What is the cell voltage--are they all charged up to 4.1 or what value? What is the pack voltage as measured from (+) to the (-) and the cables are disconnected from anything, i.e. the open circuit voltage? What is the OCV when cables are connected into the system?

What is meant by a copper enclosure--can any exposed metal surface of a cell possibly touch the copper enclosure? Is this a commercial pack or a home-made assembly of harvested laptop cells? What is the integrity and history of the cell wrappers or heat shrink material? Do any cell wrappers directly contact the "copper" enclosure?

Is the enclosure isolated from the frame? If so how is it isolated?

Is the pack really only a serial string of 106 18650 cells, or are there a number of parallel 18650 cells to make up one Cell, and the pack is 106S Cells? i can't imagine a car running very far on 106s1p 18650 cells.
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Hi Kenny,

The contactors are actually both on the power + (two KILOVACS EV200AANA), they're //ed since we plan to flow a lot of current through them.

Regarding the batteries, they are brand new 18650 cells with perfect untouched wrapper, each (commercial) module have been tested and passed.

The thing, is that even when we disconnect the battery (+ and - floating), we have the same "stray capacitance" behaviour.

About the inverter : we use an Emsiso em300 with an induction motor.
Sadly I cannot give much more details since this is not our EV.

Both inverters and battery packs are isolated through either rubber / isolating fasteners or PMMA sheets / non conductive material.


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Do you have a BMS connected?

Ive seen the same capacitive effect when the battery to chassis isolation is much greater than the impedance of the voltmeter Im using to measure.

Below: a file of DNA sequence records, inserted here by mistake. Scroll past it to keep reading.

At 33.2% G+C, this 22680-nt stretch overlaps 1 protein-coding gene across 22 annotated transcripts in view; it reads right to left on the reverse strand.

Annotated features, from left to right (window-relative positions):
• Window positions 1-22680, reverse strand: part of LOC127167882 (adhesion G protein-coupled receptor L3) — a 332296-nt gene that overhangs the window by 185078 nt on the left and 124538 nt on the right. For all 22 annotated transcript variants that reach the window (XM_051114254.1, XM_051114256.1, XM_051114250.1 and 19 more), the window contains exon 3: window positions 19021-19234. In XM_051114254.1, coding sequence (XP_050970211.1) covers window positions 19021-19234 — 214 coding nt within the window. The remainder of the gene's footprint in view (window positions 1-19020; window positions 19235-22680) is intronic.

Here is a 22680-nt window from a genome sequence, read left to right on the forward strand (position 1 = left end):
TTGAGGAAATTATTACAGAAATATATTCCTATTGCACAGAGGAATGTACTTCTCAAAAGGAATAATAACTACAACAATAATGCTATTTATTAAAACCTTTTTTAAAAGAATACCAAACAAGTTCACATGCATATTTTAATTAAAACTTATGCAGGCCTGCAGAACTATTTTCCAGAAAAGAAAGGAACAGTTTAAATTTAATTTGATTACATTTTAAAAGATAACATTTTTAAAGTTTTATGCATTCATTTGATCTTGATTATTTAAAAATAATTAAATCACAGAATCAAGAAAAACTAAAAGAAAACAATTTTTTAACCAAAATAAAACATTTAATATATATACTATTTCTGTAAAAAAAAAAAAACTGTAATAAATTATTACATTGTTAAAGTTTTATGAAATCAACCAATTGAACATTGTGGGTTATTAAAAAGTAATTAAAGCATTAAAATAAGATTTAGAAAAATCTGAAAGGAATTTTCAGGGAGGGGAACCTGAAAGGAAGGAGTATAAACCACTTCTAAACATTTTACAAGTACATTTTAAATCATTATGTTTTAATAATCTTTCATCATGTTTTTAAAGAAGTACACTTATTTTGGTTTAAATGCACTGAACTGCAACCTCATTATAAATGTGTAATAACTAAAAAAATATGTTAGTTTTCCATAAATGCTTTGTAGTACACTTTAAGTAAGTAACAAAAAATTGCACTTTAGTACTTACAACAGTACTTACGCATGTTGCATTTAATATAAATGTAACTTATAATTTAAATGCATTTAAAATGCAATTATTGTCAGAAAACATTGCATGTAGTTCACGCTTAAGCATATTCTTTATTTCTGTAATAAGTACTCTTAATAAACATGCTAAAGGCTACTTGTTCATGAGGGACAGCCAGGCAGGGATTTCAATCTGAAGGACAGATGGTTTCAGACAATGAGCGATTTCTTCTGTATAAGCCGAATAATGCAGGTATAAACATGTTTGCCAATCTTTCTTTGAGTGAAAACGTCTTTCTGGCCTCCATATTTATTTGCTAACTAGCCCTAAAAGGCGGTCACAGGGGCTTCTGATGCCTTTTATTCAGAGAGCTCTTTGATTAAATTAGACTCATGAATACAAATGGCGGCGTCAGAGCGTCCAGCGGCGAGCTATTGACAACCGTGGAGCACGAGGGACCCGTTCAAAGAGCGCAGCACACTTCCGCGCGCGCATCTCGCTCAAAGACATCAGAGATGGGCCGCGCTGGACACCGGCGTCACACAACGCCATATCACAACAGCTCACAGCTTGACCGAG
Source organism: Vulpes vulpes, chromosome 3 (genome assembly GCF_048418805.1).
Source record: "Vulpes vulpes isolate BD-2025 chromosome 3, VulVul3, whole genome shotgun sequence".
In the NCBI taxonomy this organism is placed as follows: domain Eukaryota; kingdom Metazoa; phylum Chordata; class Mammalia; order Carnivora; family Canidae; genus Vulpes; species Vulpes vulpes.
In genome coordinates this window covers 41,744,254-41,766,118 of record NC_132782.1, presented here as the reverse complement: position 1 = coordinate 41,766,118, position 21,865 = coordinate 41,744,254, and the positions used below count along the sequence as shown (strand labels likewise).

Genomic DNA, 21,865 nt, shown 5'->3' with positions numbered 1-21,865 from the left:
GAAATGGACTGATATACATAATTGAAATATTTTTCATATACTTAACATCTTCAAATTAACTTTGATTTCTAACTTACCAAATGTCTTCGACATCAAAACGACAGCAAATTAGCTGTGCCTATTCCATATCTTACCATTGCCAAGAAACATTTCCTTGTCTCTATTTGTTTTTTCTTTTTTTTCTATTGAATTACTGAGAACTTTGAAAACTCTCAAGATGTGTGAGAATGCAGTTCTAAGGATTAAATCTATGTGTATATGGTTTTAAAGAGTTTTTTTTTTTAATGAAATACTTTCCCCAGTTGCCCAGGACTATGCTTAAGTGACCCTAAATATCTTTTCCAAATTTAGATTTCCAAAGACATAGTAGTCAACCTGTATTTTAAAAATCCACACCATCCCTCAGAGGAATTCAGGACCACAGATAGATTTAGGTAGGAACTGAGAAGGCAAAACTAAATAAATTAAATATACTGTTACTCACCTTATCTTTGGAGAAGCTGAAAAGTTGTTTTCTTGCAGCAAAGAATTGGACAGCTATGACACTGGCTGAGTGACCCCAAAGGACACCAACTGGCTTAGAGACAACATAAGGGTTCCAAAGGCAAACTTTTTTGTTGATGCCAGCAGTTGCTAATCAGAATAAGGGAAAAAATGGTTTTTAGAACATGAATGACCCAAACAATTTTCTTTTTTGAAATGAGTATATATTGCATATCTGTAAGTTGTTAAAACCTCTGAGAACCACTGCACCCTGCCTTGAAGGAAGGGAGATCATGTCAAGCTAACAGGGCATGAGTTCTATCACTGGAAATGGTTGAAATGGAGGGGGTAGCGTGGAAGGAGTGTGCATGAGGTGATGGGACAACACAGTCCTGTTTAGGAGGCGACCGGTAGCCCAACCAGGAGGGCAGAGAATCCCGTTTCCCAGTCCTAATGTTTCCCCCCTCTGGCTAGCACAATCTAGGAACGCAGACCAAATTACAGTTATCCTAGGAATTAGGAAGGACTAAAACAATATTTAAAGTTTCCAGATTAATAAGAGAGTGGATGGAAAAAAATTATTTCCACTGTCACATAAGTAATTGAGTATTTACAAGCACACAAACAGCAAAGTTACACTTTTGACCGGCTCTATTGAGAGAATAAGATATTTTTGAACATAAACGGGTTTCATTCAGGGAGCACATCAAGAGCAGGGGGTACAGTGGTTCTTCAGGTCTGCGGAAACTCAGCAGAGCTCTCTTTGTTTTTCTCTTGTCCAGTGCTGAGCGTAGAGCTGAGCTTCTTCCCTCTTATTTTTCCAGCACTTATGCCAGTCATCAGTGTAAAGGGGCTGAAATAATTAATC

If you have access to two voltmeters (appropriately rated!) then measure both sides of the battery string to chassis at the same time and verify that you see a 50% split of string voltage between the two meters.
Hi ABMcomp,

There is indeed an EMUS BMS connected.
We'll try to measure with two multimeters. I guess the same model would be preferable in order to have the same impedance...

Hi ABMcomp,

There is indeed an EMUS BMS connected.
We'll try to measure with two multimeters. I guess the same model would be preferable in order to have the same impedance...

Try measuring again without the BMS connected as well. It may have filter capacitance internal that youre seeing.
Hi everyone,

The problem is that disconnecting the BMS is quite the task at the moment (battery in the car, everything wired solid etc...). Let's say it's not an option...

Indeed with two multimeters, one between + and frame and the other one between - and frame, we find exactly half the battery voltage on each instrument.

What can we conclude of this result?

Thanks for your help,

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That sounds like the cross-over jumper between the two half-packs is somehow shorted to the frame. Inspect that jumper wire for nicks or cuts in the insulation, and the terminal connections for accidental contact to frame.
Its possible that there is a loss of isolation at the crossover point to chassis. I think it is equally possible that you're seeing an effect of balance capacitance in your BMS.

If the BMS can not be disconnected from the battery, can it be disconnected from the chassis?

Do you have a megaohm or greater resistor? You can try kennybobby's recommendation earlier to bridge one end of your string to chassis and measure leakage current. Capacitance will show a change in current v time as the cap charges or discharges. A loss of isolation will show as a constant current across your resistor.
We've checked and the crossover is definitely not leaking to the frame.
We've overbuilt a lot of the stuff in order to have peace of mind so the crossover is made using HOV7 95mm² cable and both connections to the half packs are using cable glands.

We'll see about the BMS ground connection, that's definitely a good test.

The weird thing is that we've already tried the leakage current test with a 10ohm resistor but didn't see any voltage.
Then again, the 10ohms might discharge it too quickly to see anything but it's also comforting in the sense that it's capacitance and not leakage current...